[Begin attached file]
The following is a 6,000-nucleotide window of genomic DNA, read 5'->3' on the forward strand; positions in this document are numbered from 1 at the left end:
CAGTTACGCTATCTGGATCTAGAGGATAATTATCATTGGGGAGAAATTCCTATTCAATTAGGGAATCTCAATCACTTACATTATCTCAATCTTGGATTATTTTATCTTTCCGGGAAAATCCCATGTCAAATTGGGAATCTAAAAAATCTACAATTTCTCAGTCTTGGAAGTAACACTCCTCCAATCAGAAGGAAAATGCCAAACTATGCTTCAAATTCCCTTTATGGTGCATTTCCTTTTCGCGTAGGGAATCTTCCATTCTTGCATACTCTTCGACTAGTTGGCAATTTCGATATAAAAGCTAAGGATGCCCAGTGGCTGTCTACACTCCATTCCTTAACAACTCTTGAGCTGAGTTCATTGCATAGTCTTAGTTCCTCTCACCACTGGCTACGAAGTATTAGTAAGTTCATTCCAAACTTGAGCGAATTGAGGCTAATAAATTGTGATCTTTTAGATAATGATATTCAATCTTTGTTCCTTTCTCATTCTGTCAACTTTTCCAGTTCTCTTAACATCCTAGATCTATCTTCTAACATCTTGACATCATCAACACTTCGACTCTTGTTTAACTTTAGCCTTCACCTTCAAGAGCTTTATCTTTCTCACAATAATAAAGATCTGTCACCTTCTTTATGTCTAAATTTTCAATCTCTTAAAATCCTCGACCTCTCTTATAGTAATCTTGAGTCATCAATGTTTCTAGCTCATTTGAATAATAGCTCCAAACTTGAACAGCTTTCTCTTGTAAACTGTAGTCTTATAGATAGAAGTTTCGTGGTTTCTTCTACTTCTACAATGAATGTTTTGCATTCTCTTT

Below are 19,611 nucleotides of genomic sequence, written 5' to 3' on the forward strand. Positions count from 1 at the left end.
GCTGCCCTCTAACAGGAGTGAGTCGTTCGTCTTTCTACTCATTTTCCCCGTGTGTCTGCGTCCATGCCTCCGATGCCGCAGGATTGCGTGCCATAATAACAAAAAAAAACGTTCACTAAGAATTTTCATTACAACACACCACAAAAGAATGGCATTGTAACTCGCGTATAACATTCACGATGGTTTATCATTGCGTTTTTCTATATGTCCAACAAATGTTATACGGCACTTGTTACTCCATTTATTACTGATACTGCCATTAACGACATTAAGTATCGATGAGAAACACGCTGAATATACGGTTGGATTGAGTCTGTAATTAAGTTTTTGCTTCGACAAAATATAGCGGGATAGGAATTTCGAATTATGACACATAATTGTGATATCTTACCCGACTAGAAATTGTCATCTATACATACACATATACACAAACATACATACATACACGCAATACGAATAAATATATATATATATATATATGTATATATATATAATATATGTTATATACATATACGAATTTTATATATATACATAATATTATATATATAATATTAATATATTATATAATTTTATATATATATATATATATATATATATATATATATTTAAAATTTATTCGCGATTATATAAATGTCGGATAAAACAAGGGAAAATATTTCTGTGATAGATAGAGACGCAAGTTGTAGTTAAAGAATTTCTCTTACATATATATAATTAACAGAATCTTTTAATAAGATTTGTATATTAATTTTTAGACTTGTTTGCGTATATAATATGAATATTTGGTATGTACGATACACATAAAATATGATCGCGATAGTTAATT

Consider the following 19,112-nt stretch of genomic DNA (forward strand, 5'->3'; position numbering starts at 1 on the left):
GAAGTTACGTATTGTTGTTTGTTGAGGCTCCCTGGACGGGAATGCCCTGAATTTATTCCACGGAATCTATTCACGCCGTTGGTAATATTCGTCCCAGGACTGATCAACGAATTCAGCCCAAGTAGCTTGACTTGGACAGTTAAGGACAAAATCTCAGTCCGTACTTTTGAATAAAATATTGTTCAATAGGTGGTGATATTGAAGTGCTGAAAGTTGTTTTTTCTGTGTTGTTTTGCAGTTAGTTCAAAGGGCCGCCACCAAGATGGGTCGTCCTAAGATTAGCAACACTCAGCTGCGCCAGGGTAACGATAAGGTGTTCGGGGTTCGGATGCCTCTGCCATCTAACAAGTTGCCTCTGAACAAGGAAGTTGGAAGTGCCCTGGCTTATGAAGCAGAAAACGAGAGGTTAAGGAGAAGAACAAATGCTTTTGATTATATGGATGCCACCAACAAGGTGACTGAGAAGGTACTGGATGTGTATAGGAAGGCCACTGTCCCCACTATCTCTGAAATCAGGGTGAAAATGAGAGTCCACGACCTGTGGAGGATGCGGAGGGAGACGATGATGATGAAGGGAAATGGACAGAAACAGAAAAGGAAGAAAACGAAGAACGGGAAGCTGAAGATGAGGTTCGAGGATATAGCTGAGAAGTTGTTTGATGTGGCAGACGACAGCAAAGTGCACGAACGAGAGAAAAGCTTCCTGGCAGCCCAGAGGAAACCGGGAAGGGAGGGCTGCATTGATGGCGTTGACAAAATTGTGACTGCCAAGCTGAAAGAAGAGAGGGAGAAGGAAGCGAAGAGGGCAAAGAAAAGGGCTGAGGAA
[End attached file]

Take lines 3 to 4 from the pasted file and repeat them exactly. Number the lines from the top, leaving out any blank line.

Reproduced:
Below are 19,611 nucleotides of genomic sequence, written 5' to 3' on the forward strand. Positions count from 1 at the left end.
GCTGCCCTCTAACAGGAGTGAGTCGTTCGTCTTTCTACTCATTTTCCCCGTGTGTCTGCGTCCATGCCTCCGATGCCGCAGGATTGCGTGCCATAATAACAAAAAAAAACGTTCACTAAGAATTTTCATTACAACACACCACAAAAGAATGGCATTGTAACTCGCGTATAACATTCACGATGGTTTATCATTGCGTTTTTCTATATGTCCAACAAATGTTATACGGCACTTGTTACTCCATTTATTACTGATACTGCCATTAACGACATTAAGTATCGATGAGAAACACGCTGAATATACGGTTGGATTGAGTCTGTAATTAAGTTTTTGCTTCGACAAAATATAGCGGGATAGGAATTTCGAATTATGACACATAATTGTGATATCTTACCCGACTAGAAATTGTCATCTATACATACACATATACACAAACATACATACATACACGCAATACGAATAAATATATATATATATATATATGTATATATATATAATATATGTTATATACATATACGAATTTTATATATATACATAATATTATATATATAATATTAATATATTATATAATTTTATATATATATATATATATATATATATATATATATTTAAAATTTATTCGCGATTATATAAATGTCGGATAAAACAAGGGAAAATATTTCTGTGATAGATAGAGACGCAAGTTGTAGTTAAAGAATTTCTCTTACATATATATAATTAACAGAATCTTTTAATAAGATTTGTATATTAATTTTTAGACTTGTTTGCGTATATAATATGAATATTTGGTATGTACGATACACATAAAATATGATCGCGATAGTTAATT